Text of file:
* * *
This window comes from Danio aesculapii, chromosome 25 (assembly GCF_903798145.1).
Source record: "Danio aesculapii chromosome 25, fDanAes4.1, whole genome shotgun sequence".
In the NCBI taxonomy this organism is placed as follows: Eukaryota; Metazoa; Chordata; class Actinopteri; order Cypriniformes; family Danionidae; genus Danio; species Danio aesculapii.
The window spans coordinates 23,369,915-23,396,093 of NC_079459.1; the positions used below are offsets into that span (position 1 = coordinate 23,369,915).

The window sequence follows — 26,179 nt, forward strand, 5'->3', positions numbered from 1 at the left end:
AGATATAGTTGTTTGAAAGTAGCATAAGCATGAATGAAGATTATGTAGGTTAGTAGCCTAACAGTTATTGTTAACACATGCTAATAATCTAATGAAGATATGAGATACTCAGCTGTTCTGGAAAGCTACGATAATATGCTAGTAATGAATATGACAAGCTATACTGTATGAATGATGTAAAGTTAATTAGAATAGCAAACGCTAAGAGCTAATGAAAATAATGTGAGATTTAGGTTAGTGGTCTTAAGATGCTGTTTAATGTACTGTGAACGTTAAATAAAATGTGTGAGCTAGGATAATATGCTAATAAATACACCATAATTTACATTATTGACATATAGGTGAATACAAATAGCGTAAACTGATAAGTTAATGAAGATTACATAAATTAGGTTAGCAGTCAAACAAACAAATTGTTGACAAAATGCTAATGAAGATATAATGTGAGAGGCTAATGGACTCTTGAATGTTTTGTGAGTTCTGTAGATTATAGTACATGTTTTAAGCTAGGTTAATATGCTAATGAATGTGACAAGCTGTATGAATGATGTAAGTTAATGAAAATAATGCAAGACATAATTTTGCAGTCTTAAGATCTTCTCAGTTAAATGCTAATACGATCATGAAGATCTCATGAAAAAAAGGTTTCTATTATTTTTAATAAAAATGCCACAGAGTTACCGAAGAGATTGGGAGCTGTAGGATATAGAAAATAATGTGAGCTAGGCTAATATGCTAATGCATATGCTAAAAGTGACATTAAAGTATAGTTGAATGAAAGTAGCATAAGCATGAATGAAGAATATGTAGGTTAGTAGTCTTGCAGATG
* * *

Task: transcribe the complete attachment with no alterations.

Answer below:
This window comes from Danio aesculapii, chromosome 25 (assembly GCF_903798145.1).
Source record: "Danio aesculapii chromosome 25, fDanAes4.1, whole genome shotgun sequence".
In the NCBI taxonomy this organism is placed as follows: Eukaryota; Metazoa; Chordata; class Actinopteri; order Cypriniformes; family Danionidae; genus Danio; species Danio aesculapii.
The window spans coordinates 23,369,915-23,396,093 of NC_079459.1; the positions used below are offsets into that span (position 1 = coordinate 23,369,915).

The window sequence follows — 26,179 nt, forward strand, 5'->3', positions numbered from 1 at the left end:
AGATATAGTTGTTTGAAAGTAGCATAAGCATGAATGAAGATTATGTAGGTTAGTAGCCTAACAGTTATTGTTAACACATGCTAATAATCTAATGAAGATATGAGATACTCAGCTGTTCTGGAAAGCTACGATAATATGCTAGTAATGAATATGACAAGCTATACTGTATGAATGATGTAAAGTTAATTAGAATAGCAAACGCTAAGAGCTAATGAAAATAATGTGAGATTTAGGTTAGTGGTCTTAAGATGCTGTTTAATGTACTGTGAACGTTAAATAAAATGTGTGAGCTAGGATAATATGCTAATAAATACACCATAATTTACATTATTGACATATAGGTGAATACAAATAGCGTAAACTGATAAGTTAATGAAGATTACATAAATTAGGTTAGCAGTCAAACAAACAAATTGTTGACAAAATGCTAATGAAGATATAATGTGAGAGGCTAATGGACTCTTGAATGTTTTGTGAGTTCTGTAGATTATAGTACATGTTTTAAGCTAGGTTAATATGCTAATGAATGTGACAAGCTGTATGAATGATGTAAGTTAATGAAAATAATGCAAGACATAATTTTGCAGTCTTAAGATCTTCTCAGTTAAATGCTAATACGATCATGAAGATCTCATGAAAAAAAGGTTTCTATTATTTTTAATAAAAATGCCACAGAGTTACCGAAGAGATTGGGAGCTGTAGGATATAGAAAATAATGTGAGCTAGGCTAATATGCTAATGCATATGCTAAAAGTGACATTAAAGTATAGTTGAATGAAAGTAGCATAAGCATGAATGAAGAATATGTAGGTTAGTAGTCTTGCAGATG